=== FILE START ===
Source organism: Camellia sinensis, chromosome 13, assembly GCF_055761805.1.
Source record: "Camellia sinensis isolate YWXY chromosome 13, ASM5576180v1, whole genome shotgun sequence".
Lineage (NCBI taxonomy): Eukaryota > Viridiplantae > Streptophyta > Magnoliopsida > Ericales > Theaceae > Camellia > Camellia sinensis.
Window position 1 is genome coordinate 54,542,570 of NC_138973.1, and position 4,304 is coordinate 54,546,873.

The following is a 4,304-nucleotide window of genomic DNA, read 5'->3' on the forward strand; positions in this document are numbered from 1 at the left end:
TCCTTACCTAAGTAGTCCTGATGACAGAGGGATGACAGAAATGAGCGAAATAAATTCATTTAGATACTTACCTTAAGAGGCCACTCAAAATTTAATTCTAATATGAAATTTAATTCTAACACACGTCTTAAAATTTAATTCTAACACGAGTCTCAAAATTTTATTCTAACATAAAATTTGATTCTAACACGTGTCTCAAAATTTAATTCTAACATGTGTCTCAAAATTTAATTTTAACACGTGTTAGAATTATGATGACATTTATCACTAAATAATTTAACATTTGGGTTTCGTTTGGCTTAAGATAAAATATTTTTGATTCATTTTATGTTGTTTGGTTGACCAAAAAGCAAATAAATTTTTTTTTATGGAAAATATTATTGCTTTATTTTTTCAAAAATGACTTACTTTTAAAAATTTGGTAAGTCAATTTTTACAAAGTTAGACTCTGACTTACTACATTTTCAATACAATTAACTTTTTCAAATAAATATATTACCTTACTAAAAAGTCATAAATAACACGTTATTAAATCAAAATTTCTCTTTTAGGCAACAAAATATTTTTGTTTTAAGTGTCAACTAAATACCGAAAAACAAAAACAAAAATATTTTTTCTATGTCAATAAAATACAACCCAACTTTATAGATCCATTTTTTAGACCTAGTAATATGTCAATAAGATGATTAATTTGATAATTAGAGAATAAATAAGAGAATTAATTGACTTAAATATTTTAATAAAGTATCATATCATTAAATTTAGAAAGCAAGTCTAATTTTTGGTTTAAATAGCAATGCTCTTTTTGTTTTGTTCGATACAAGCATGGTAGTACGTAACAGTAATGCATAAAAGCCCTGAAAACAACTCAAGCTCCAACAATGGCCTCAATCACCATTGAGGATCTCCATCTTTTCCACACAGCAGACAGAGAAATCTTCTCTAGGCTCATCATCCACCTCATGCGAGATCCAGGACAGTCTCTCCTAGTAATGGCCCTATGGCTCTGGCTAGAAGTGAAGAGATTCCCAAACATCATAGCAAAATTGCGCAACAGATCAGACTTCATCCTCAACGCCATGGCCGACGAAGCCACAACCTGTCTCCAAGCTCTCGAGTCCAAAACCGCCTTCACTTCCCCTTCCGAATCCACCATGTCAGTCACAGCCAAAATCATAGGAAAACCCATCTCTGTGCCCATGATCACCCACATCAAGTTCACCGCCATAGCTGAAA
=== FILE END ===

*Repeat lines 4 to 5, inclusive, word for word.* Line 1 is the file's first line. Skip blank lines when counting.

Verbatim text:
Window position 1 is genome coordinate 54,542,570 of NC_138973.1, and position 4,304 is coordinate 54,546,873.

The following is a 4,304-nucleotide window of genomic DNA, read 5'->3' on the forward strand; positions in this document are numbered from 1 at the left end: